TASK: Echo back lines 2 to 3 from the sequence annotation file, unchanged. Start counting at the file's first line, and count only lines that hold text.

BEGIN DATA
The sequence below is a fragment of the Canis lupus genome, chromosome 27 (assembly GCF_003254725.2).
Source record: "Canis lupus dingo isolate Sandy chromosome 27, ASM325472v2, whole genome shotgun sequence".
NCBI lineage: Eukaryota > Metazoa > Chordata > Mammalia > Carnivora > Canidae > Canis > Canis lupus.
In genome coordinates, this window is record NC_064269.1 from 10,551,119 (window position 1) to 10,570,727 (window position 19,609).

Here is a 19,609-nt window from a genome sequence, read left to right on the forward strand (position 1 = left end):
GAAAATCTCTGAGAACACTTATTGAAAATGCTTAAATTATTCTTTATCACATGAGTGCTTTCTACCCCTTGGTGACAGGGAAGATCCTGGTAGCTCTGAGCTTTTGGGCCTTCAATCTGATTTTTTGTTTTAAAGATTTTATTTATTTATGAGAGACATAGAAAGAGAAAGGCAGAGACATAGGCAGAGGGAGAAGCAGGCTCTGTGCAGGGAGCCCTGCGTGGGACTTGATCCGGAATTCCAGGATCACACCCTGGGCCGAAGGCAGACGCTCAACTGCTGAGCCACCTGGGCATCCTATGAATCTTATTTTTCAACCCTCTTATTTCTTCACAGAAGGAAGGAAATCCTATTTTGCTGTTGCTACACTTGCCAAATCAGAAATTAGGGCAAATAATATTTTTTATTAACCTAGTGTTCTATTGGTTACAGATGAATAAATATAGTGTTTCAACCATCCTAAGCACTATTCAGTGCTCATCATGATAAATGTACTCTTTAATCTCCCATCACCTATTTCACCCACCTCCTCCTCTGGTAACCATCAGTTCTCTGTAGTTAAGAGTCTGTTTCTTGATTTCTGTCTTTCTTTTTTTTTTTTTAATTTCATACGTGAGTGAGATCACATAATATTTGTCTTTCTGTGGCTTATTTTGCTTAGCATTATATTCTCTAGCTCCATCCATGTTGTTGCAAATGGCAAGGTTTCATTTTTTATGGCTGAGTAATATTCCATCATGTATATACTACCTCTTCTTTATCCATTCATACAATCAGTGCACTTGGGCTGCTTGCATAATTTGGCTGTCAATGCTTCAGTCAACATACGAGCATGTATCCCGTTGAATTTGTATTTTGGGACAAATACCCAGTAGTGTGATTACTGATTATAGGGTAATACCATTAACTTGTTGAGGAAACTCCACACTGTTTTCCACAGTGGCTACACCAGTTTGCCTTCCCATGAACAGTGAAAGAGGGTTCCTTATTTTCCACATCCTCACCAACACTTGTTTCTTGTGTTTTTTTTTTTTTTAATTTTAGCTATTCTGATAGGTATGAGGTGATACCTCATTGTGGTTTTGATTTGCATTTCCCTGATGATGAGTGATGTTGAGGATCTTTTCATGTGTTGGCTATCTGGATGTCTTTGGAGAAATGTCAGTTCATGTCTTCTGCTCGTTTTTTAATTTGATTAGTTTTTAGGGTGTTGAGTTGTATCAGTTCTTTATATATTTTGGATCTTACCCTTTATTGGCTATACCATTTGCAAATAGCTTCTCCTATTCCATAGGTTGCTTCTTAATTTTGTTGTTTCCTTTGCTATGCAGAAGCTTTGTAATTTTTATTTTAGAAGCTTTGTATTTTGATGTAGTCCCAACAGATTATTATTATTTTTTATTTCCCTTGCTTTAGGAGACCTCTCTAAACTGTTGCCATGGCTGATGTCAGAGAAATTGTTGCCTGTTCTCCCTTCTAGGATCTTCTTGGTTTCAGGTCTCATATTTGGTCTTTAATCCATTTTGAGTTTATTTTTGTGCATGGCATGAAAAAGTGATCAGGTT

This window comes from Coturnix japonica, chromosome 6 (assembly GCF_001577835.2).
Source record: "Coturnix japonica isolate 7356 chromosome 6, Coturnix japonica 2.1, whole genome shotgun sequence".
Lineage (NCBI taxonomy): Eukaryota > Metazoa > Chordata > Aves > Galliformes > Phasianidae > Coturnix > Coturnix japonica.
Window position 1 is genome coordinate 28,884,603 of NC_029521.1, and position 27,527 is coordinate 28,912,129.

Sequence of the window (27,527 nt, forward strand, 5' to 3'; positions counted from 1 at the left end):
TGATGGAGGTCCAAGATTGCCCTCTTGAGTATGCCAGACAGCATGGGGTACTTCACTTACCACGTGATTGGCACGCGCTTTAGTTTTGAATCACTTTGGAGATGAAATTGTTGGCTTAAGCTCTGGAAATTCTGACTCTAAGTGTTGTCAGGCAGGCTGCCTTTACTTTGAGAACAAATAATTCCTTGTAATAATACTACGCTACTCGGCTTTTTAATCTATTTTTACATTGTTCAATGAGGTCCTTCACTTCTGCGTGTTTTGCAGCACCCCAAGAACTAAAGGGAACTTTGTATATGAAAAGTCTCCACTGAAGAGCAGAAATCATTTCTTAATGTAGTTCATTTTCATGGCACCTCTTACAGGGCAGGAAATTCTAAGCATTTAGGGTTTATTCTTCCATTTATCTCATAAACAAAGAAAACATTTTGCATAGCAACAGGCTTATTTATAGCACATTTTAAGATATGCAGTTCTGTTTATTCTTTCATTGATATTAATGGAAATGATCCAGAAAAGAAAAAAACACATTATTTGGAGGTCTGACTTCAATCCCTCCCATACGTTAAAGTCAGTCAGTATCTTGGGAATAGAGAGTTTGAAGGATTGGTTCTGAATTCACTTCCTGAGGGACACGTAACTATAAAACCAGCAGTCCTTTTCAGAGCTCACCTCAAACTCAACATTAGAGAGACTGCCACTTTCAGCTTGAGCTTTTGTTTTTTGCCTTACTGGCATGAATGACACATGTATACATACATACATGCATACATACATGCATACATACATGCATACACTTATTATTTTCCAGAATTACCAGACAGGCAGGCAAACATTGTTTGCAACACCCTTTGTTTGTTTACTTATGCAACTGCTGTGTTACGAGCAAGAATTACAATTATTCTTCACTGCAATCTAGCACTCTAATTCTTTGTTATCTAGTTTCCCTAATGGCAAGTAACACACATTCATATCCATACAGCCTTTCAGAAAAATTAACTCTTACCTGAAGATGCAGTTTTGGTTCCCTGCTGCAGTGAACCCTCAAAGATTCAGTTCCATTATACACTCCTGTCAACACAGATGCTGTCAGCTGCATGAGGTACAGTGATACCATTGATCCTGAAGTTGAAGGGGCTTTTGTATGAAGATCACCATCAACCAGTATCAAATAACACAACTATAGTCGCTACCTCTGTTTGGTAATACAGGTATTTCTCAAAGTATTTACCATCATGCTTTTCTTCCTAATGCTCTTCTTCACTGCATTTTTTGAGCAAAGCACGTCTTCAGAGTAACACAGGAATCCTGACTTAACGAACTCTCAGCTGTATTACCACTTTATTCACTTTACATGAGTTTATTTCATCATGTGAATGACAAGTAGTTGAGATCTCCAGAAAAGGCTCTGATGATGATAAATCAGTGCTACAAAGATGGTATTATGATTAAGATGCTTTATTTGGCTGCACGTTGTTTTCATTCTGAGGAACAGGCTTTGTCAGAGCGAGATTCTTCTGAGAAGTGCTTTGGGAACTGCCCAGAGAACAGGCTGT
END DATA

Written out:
Source record: "Canis lupus dingo isolate Sandy chromosome 27, ASM325472v2, whole genome shotgun sequence".
NCBI lineage: Eukaryota > Metazoa > Chordata > Mammalia > Carnivora > Canidae > Canis > Canis lupus.